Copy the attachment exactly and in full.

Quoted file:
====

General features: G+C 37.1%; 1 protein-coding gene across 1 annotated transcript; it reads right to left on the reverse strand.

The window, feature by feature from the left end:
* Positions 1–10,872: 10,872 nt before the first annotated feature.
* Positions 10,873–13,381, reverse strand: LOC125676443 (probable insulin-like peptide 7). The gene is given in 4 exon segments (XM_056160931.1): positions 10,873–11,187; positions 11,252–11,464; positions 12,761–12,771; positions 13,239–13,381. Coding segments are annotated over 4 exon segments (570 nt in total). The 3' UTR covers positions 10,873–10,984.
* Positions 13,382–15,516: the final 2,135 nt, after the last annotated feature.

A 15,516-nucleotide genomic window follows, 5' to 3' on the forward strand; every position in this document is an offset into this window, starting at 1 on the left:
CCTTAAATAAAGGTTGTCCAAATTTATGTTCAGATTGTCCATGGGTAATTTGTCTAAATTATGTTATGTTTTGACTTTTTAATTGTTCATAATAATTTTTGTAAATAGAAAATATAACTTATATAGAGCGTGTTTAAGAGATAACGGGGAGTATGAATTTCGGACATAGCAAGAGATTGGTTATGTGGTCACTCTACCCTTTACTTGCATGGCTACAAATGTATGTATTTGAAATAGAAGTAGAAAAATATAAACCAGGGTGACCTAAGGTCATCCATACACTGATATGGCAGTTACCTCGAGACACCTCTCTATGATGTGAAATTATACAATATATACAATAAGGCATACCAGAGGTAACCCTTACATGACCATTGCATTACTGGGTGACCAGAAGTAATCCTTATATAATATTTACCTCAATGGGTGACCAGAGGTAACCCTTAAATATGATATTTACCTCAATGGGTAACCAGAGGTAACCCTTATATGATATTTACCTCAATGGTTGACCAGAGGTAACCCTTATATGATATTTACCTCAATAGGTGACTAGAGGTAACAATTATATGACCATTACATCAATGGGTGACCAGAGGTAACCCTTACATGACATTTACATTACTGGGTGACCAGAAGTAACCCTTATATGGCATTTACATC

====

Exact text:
General features: G+C 37.1%; 1 protein-coding gene across 1 annotated transcript; it reads right to left on the reverse strand.

The window, feature by feature from the left end:
* Positions 1–10,872: 10,872 nt before the first annotated feature.
* Positions 10,873–13,381, reverse strand: LOC125676443 (probable insulin-like peptide 7). The gene is given in 4 exon segments (XM_056160931.1): positions 10,873–11,187; positions 11,252–11,464; positions 12,761–12,771; positions 13,239–13,381. Coding segments are annotated over 4 exon segments (570 nt in total). The 3' UTR covers positions 10,873–10,984.
* Positions 13,382–15,516: the final 2,135 nt, after the last annotated feature.

A 15,516-nucleotide genomic window follows, 5' to 3' on the forward strand; every position in this document is an offset into this window, starting at 1 on the left:
CCTTAAATAAAGGTTGTCCAAATTTATGTTCAGATTGTCCATGGGTAATTTGTCTAAATTATGTTATGTTTTGACTTTTTAATTGTTCATAATAATTTTTGTAAATAGAAAATATAACTTATATAGAGCGTGTTTAAGAGATAACGGGGAGTATGAATTTCGGACATAGCAAGAGATTGGTTATGTGGTCACTCTACCCTTTACTTGCATGGCTACAAATGTATGTATTTGAAATAGAAGTAGAAAAATATAAACCAGGGTGACCTAAGGTCATCCATACACTGATATGGCAGTTACCTCGAGACACCTCTCTATGATGTGAAATTATACAATATATACAATAAGGCATACCAGAGGTAACCCTTACATGACCATTGCATTACTGGGTGACCAGAAGTAATCCTTATATAATATTTACCTCAATGGGTGACCAGAGGTAACCCTTAAATATGATATTTACCTCAATGGGTAACCAGAGGTAACCCTTATATGATATTTACCTCAATGGTTGACCAGAGGTAACCCTTATATGATATTTACCTCAATAGGTGACTAGAGGTAACAATTATATGACCATTACATCAATGGGTGACCAGAGGTAACCCTTACATGACATTTACATTACTGGGTGACCAGAAGTAACCCTTATATGGCATTTACATC